Album: Stacey Kent, Raconte-moi (Token Productions 2010)
Performers: Stacey Kent, voice; Graham Harvey, piano and Fender Rhodes; John Parricelli, guitars; Jeremy Brown, double bass; Matt Skelton, drums and percussion; Jim Tomlinson, tenor sax, soprano sax, baritone sax, clarinet, and sansula.
?Love does not consist in gazing at each other, but in looking outward together in the same direction.?
Antoine de Saint-Exupéry
Soundtrack to the Horizontal Dance of Two Souls in Harmony
In our recent interview, Stacey Kent spoke lovingly of the Russian Francophile grandfather with whom she had conversed in French from her early years. Granddad also taught her many French poems and nurtured her natural curiosity about other cultures. In ushering her into the world of another language he opened Stacey’s eyes to the possibilities of the kind of international existence she now revels in.
At first Stacey thought that an album of French songs might be slightly self-indulgent, and that only francophones would appreciate such a thing. She was amazed when Raconte-moi became a big seller in more than 36 countries.
Then she considered how much she enjoyed listening to songs sung in languages she didn’t know. Somehow, not knowing the words granted the music a mysterious resonance. ?Two things that are both true,? she says. ?The words are so important, and yet when you don’t understand the words, the song is still powerful.?
The album is a sea of Latin rhythms gently lapping Stacey’s rich, authentic singing voice. The band provides a minimal but spacious, full-bodied virtuoso accompaniment. The antithesis of the roaring banshees recently emerging from the star-making machinery, Stacey’s voice is surprising in its originality even as she claims she doesn’t try to do anything too new in her interpretations of a song. (She does do this delightful little purr at the end of some of her lines, and a carefully meted out vibrato is meticulously applied at just the right moment.)
Much of Stacey’s musical interpretation skill can be attributed to her literary education and to her childhood growing up in a family whose members read aloud to each other, which helped her to learn to treasure the uniqueness of her own voice.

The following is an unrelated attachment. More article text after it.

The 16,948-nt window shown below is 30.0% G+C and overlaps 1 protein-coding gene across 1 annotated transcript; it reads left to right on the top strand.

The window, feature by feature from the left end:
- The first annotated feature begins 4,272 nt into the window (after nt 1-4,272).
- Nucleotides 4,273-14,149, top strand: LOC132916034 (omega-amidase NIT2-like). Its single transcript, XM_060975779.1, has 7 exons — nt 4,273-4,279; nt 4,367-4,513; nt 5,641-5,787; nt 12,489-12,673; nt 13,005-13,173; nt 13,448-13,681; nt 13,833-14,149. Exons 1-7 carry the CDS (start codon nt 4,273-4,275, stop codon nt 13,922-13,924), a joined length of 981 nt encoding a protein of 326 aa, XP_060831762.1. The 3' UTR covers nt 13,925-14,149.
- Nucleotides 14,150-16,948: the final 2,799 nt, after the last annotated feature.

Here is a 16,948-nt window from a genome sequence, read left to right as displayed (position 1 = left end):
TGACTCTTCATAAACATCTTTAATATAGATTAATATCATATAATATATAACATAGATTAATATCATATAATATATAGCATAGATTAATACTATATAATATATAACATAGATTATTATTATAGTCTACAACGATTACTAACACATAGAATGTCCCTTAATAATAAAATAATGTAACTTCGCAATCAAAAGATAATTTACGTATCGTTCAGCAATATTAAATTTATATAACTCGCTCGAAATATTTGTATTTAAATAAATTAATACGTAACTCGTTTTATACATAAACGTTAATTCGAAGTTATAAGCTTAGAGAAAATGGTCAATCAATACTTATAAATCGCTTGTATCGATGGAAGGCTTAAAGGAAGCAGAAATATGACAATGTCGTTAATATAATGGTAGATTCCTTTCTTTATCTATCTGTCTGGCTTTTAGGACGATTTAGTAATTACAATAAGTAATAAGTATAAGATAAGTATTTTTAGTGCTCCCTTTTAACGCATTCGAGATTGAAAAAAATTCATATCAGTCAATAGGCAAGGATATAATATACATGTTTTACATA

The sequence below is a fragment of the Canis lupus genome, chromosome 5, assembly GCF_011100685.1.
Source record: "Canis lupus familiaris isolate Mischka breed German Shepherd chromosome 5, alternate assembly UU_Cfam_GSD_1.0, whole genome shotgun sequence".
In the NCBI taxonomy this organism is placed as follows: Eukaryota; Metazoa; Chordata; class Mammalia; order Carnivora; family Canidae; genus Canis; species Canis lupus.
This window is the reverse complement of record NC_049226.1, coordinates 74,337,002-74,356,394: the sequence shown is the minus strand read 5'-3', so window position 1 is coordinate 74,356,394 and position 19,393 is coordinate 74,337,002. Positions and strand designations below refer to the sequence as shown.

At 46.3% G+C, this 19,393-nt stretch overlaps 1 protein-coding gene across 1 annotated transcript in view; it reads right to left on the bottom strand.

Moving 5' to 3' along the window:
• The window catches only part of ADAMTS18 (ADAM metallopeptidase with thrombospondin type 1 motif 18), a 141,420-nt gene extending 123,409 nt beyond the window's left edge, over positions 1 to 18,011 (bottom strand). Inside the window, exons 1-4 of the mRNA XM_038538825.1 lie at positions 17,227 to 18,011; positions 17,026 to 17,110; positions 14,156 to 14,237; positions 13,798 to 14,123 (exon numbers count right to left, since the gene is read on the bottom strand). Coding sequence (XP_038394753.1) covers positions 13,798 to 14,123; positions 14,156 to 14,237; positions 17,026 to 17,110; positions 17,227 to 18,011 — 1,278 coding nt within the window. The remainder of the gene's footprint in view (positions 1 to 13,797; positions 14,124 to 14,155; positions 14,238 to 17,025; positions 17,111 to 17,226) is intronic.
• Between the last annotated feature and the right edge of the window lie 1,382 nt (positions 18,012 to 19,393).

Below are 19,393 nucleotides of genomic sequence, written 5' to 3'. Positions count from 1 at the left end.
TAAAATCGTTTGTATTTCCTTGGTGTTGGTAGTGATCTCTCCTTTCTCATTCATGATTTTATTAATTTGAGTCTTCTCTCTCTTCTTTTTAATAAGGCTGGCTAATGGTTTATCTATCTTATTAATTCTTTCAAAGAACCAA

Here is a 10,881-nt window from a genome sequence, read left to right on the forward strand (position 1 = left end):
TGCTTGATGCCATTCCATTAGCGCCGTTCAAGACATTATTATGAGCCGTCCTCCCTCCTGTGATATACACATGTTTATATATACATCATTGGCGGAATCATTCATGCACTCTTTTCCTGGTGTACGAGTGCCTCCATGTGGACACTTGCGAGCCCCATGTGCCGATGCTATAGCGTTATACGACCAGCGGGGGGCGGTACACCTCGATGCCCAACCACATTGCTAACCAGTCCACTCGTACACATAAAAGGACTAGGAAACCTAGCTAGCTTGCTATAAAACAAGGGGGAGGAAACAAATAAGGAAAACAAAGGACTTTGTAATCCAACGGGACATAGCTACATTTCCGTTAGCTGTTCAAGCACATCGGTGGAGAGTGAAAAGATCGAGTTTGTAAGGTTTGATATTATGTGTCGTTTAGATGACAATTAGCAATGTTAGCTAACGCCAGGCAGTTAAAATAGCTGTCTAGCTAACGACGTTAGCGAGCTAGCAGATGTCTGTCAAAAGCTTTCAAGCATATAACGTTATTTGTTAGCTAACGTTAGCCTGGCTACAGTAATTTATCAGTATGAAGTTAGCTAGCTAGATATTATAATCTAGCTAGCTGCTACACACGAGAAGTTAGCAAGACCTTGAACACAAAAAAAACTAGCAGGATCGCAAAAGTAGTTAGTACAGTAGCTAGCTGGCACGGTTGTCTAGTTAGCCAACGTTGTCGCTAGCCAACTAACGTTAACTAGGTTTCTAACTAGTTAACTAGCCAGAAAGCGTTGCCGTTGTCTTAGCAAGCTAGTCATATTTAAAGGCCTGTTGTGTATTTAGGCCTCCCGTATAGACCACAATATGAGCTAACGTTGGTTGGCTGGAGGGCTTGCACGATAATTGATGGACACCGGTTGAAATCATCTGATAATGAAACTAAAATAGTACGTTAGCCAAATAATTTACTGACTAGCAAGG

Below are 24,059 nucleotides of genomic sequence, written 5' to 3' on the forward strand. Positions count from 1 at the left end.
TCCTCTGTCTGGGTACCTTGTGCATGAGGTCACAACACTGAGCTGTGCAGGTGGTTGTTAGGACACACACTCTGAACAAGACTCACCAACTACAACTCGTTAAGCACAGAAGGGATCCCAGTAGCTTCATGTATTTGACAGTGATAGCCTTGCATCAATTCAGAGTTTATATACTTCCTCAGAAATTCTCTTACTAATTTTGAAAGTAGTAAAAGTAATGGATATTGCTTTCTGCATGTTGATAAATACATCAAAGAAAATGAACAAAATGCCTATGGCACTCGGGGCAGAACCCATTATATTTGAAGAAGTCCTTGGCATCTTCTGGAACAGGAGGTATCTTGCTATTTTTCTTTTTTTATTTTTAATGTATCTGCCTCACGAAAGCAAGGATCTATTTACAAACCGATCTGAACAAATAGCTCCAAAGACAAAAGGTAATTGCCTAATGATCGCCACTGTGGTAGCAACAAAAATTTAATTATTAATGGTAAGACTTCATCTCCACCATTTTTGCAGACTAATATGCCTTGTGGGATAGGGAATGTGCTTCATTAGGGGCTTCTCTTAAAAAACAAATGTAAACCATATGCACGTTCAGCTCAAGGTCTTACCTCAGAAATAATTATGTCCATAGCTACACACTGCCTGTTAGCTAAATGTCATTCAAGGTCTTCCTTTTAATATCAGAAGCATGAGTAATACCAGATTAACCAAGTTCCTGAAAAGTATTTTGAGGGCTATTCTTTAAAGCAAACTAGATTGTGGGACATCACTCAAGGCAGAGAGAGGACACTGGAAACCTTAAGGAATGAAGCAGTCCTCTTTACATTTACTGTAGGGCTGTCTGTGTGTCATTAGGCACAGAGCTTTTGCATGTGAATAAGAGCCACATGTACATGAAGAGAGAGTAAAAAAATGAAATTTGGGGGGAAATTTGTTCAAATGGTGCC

The choice of songs is faultless. Each lyric manifests a pristine purity and at the same time a richness of detail similar to that found in the best imagist poems, while never being pedantic or heavy. My favourite on the album, for example, ?Les Eaux De Mars,? is a surreal rhapsody on a jarringly real dreamscape.
Stacey and Jim Tomlinson, her husband, have an amazingly fecund creative relationship. I like to think of them as the Jean-Paul Sartre and Simone de Beauvoir of jazz (a comparison I’m sure Simone and Jean-Paul would have found supremely flattering). It’s not just that his sax is the perfectly masculine counterpart to Stacey’s thoughtful and soulful femininity; they share an aesthetic that is playful, adventurous, and profoundly informed.
This is an album of love songs that doesn’t portray a romance of mind games, tensions, and power struggles, but rather a celebration of the harmony between two thoughtful and like-minded souls. Its tracks breathe out a subtle, tender sensuality that rustles the musical veil, exhibiting an artistic restraint that enhances the listening experience. It’s a perfumed sea breeze after years of smog.
Raconte-moi manifests five of The Mindful Bard’s criteria for music well worth a listen: 1) it is authentic, original, and delightful; 2) it makes me want to be a better artist; 3) it gives me tools that help me be a better artist; 4) it inspires an awareness of the sanctity of creation; and 5) it provides respite from a sick and cruel world, a respite enabling me to renew myself for a return to mindful artistic endeavour.